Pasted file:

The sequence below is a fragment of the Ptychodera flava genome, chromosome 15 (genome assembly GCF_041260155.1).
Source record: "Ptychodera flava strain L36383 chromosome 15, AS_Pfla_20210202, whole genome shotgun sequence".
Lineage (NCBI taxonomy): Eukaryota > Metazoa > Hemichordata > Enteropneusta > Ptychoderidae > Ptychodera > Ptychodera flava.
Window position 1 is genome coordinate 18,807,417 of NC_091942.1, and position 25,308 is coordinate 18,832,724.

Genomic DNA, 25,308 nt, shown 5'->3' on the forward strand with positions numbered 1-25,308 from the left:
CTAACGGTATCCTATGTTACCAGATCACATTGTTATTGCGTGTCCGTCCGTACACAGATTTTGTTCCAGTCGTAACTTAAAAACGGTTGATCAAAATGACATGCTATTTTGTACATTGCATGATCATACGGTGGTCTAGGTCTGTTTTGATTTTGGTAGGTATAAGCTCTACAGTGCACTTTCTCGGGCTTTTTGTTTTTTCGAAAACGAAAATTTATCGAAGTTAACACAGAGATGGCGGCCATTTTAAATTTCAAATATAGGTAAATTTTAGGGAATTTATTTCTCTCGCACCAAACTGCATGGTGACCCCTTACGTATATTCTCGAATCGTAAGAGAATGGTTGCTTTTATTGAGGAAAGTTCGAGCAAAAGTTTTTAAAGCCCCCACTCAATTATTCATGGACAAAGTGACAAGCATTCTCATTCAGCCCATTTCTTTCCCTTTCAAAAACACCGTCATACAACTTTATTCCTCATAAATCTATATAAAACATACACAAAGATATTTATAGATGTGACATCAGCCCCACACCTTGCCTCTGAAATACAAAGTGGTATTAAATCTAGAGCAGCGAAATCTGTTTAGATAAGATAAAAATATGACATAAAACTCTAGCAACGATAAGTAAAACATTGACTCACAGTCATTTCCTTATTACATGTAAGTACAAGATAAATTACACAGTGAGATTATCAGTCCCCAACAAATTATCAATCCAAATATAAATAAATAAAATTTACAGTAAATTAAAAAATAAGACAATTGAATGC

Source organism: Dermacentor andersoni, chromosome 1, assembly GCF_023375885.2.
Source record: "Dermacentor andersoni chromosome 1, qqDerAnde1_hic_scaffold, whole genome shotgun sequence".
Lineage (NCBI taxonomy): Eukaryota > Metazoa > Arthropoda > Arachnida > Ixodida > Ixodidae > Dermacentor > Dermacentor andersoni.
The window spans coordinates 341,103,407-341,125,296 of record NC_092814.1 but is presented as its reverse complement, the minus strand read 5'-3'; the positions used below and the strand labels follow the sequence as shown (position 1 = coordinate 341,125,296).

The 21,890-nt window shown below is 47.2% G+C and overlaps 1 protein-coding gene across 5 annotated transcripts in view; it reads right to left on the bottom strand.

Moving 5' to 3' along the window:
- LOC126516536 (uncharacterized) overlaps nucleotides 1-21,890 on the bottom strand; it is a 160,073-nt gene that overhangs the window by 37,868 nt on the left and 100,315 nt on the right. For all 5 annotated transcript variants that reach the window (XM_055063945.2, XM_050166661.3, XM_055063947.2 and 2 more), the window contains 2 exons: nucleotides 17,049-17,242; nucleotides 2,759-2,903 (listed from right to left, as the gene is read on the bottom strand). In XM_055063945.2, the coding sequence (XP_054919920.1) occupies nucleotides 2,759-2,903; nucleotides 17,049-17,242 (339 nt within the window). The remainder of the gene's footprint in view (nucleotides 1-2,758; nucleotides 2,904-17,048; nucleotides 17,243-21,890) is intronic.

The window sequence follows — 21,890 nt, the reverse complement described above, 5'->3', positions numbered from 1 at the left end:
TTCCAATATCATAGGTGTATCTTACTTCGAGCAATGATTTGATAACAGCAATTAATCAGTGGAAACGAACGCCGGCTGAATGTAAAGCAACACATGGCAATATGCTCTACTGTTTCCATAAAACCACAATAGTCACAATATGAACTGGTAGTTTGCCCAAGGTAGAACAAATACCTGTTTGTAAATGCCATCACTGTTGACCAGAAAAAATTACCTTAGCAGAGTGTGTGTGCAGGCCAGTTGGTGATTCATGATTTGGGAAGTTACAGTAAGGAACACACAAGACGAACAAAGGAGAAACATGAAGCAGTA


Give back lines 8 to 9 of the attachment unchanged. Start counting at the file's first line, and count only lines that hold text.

Source record: "Dermacentor andersoni chromosome 1, qqDerAnde1_hic_scaffold, whole genome shotgun sequence".
Lineage (NCBI taxonomy): Eukaryota > Metazoa > Arthropoda > Arachnida > Ixodida > Ixodidae > Dermacentor > Dermacentor andersoni.